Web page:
Electric-vehicle startup Aiways acquired a 50 stake in troubled domestic SUV maker Jiangling Holdings, paving the way to launch EV output.
Jiangling Holdings was relaunched last week as a 50-25-25 three-way partnership among Aiways, Jiangling Motors Group and Changan Automobile Co. in Nanchang, capital of east China’s Jiangxi province.
Aiways paid 1.75 billion yuan ($248 million) for the stake, according to information disclosed by Changan, a company listed on the stock exchange in the south China city of Shenzhen.
The deal enables Aiways to obtain a license to produce EVs from China regulators and to use Jiangling Motors’ plant to quickly ramp up output.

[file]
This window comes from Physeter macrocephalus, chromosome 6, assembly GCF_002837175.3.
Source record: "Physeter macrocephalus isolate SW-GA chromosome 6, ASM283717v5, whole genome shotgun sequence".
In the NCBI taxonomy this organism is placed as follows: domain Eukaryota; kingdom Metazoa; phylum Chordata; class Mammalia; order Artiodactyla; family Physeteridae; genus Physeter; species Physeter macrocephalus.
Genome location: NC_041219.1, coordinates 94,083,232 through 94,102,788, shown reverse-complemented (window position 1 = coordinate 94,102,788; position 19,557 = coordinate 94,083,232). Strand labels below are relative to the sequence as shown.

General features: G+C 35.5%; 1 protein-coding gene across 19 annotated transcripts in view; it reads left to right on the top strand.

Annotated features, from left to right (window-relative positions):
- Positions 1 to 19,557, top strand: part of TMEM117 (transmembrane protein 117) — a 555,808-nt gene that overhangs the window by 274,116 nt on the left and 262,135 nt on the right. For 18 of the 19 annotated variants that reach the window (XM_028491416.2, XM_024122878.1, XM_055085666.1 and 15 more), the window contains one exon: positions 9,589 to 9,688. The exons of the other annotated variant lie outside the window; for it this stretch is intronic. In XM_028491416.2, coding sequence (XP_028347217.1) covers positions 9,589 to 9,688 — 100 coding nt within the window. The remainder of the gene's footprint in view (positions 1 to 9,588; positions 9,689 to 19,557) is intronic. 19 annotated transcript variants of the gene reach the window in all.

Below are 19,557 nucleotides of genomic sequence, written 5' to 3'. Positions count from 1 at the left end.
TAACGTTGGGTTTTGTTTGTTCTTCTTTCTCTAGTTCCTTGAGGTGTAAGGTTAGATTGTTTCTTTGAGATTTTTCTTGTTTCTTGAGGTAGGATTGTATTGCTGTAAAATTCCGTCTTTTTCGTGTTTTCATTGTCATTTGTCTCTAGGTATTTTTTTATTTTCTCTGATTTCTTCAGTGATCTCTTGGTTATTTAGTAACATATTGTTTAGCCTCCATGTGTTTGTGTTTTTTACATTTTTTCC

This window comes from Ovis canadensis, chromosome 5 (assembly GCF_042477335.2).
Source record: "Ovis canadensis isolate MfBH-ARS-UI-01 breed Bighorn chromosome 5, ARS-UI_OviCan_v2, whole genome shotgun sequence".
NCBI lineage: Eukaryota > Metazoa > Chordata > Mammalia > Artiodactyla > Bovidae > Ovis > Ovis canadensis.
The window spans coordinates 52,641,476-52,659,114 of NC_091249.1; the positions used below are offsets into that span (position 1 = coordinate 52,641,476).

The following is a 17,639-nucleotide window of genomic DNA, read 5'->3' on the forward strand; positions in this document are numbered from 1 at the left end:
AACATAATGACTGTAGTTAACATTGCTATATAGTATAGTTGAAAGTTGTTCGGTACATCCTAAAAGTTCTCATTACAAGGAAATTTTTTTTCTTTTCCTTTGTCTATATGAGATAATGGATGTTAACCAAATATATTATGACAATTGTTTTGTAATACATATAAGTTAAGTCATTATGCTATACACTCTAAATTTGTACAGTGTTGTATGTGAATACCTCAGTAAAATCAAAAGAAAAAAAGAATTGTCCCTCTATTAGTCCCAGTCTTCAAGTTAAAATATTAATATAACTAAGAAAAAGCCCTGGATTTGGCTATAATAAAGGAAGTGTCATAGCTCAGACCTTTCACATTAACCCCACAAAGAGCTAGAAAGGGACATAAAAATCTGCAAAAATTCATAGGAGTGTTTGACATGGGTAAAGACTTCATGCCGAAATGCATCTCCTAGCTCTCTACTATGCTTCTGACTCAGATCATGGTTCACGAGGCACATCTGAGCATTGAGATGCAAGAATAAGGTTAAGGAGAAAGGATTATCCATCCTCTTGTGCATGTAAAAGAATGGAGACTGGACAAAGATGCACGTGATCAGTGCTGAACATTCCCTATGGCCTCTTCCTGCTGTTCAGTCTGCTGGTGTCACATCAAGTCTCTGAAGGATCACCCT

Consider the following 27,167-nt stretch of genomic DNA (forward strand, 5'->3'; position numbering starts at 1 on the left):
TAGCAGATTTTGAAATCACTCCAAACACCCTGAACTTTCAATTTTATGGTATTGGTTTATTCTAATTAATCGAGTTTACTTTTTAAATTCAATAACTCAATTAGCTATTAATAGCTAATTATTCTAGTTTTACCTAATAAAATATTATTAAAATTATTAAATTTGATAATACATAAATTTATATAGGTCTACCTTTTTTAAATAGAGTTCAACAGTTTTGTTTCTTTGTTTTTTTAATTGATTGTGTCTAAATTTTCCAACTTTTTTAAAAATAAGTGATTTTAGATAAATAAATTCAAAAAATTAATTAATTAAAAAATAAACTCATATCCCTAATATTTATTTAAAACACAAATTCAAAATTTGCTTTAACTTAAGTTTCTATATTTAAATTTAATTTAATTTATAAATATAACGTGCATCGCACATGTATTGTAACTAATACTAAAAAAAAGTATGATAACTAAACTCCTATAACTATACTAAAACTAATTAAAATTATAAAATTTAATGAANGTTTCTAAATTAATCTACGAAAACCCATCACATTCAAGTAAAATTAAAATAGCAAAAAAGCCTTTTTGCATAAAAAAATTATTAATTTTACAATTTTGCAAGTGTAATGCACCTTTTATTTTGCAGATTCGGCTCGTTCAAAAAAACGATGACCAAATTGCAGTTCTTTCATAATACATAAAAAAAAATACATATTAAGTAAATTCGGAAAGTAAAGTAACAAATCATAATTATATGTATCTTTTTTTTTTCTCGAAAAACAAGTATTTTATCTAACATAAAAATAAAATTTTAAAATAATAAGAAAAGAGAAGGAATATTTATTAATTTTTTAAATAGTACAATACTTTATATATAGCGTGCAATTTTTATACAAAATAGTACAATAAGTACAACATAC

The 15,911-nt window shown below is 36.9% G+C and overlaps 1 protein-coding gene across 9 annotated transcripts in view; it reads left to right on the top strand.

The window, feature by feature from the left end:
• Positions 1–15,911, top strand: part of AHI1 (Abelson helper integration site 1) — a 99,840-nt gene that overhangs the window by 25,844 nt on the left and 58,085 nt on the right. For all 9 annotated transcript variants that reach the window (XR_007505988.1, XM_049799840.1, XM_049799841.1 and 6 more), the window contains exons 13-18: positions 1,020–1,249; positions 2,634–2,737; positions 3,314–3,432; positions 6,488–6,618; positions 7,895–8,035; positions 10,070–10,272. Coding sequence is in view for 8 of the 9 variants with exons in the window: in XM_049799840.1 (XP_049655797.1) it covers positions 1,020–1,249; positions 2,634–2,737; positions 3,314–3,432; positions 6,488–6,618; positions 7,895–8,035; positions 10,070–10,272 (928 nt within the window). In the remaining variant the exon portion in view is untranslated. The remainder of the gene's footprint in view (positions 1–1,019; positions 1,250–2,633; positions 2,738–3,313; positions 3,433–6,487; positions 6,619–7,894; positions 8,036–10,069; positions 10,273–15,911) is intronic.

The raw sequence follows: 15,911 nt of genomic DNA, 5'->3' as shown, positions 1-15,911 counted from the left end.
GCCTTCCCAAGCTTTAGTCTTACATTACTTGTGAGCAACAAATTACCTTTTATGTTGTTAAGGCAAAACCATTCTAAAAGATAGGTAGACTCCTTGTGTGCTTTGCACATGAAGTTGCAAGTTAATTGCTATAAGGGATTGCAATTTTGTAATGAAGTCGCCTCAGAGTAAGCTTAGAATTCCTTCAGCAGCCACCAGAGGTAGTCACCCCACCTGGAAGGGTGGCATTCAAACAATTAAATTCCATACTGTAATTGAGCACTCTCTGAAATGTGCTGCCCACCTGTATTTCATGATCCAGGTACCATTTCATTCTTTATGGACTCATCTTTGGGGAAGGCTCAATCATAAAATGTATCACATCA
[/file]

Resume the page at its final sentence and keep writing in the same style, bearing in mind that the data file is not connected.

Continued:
The agreement also allows Jiangling Motors to better utilize factory capacity and ease its financial woes.
Aiways was established in 2017 by Fu Qiang, former China sales chief of Volvo Car Corp., in Shangrao, another city in Jiangxi province. The startup unveiled its first full electric vehicle, the U5 compact crossover, in November.
Aiways plans to sell the U5 in domestic and European markets.
Jiangling Holdings was formed in Nanchang in 2004 as a 50-50 joint venture between Changan and Jiangling Motors Group, both of which are state-owned companies. It mainly builds and markets SUVs under the Landwind brand.
While it has annual production capacity of 150,000 vehicles, Jiangling Holdings only sold some 26,000 Landwind-badged SUVs in 2018 and recorded a loss of 820 million yuan for the year.
In March, Jiangling Motors was ordered by a Beijing court to stop the manufacture, marketing and sales of the Landwind X7 SUV, after a ruling found the vehicle copied features of the Range Rover Evoque.